John Tierney has a fascinating article about opinion "cascades" among hard scientists. He writes about a small group of eminent scientists who dared to buck a powerful consensus on a scientific subject that is deeply entwined with U.S. government public policy:
But the report’s authors were promptly excoriated on Capitol Hill and in the news media for denying a danger that had already been proclaimed ....The scientific issue that Tierney writes about is the effects of dietary fat on mortality (apparently there's no scientific correlation between the two), but the parallels with current debates about global warming are striking.
The scientists, despite their impressive credentials, were accused of bias because some of them had done research financed by ... industry. And so the informational cascade morphed into what the economist Timur Kuran calls a reputational cascade, in which it becomes a career risk for dissidents to question the popular wisdom ....
[A prominent senator] subsequently asked [one of the scientists] at a hearing to reconcile his skepticism with a survey showing that the ... recommendations were endorsed by 92 percent of [leading experts].
“Senator ... I recognize the disadvantage of being in the minority,” Dr. Ahrens replied. Then he pointed out that most of the [experts] in the survey were relying on secondhand knowledge because they didn’t work in this field themselves.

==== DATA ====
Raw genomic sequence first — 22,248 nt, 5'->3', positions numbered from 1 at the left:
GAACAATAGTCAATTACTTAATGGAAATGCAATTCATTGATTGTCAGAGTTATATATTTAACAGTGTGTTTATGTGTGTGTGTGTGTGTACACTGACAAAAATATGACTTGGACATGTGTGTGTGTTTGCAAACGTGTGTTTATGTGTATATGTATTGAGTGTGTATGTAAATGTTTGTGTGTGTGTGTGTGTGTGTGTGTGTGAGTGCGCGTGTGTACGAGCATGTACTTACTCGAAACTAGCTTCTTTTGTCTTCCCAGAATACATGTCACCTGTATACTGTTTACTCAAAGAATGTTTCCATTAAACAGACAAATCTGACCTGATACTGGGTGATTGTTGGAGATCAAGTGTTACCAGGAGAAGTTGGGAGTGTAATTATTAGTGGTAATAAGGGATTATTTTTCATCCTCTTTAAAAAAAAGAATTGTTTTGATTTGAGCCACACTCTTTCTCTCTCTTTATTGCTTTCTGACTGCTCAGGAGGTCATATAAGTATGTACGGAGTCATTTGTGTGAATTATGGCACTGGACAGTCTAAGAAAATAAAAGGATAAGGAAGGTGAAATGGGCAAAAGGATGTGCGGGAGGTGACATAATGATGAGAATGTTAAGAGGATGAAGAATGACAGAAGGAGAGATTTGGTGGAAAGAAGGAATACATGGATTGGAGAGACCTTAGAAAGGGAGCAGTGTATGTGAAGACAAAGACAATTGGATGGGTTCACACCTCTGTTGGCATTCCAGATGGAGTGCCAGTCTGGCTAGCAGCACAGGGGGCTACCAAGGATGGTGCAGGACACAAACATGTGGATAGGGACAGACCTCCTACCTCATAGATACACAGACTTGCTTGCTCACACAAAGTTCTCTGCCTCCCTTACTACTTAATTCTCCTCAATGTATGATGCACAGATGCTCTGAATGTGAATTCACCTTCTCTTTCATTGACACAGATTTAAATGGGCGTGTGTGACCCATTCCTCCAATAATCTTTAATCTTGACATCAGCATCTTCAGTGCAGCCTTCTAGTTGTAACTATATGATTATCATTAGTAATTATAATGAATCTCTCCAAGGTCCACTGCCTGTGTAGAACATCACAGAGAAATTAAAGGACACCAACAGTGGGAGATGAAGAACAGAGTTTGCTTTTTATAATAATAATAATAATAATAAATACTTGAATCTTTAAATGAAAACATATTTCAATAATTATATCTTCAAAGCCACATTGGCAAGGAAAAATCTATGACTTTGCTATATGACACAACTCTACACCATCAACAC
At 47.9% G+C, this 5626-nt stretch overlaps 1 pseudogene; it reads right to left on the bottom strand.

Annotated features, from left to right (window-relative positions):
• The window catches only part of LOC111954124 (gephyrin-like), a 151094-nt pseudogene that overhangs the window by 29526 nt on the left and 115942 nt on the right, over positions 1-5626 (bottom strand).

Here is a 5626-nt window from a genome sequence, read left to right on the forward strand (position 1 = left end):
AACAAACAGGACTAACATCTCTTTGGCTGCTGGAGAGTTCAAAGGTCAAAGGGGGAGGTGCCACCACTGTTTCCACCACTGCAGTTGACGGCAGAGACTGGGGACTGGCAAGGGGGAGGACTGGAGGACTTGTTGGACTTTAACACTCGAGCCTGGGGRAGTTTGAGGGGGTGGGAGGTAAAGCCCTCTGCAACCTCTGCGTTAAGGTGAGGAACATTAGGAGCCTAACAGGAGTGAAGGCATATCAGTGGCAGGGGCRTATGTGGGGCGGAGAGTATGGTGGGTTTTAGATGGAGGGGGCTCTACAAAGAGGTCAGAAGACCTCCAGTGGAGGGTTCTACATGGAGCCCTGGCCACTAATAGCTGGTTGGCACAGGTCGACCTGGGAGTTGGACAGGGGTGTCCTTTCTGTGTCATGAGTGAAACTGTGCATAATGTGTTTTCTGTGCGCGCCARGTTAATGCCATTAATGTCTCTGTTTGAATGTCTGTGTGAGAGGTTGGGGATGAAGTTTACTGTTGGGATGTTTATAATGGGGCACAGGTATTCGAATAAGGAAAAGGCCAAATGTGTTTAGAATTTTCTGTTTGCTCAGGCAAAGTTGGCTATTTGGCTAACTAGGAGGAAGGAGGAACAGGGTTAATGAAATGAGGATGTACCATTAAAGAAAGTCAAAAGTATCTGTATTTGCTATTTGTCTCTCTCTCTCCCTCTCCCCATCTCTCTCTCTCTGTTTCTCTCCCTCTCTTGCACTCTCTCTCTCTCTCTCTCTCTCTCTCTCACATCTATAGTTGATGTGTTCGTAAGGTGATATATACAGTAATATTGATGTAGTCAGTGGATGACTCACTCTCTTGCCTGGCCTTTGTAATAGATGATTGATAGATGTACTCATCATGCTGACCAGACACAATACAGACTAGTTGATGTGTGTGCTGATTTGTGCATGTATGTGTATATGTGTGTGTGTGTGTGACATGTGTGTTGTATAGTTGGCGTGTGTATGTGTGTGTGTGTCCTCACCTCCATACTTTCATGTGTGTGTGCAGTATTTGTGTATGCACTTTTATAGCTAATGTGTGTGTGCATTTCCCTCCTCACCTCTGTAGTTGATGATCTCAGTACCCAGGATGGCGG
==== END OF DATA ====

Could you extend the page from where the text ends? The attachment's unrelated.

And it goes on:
“This is a matter,” he continued, “of such enormous social [and] economic ... importance that it must be evaluated with our eyes completely open. Thus I would hate to see this issue settled by anything that smacks of a Gallup poll.” Or a cascade.
Not that I'm exactly a global-warming skeptic. Having no knowledge whatsoever about climate science, I'm pretty much stuck with relying on the scientists to be good scientists. And Tierney's article shows very clearly that scientists are as liable to form opinion "cascades" as anyone else.
So I get a little twitchy when I hear people say stuff like "the debate is over" about climate science. In real science, the debate is never over. There's always something new to be learned, and every great scientific paradigm should have its opportunity to be tested and overturned.
Good scientists should welcome that kind of criticism and scrutiny, or else they may someday find themselves playing the Inquisition to some other scientist's Galileo.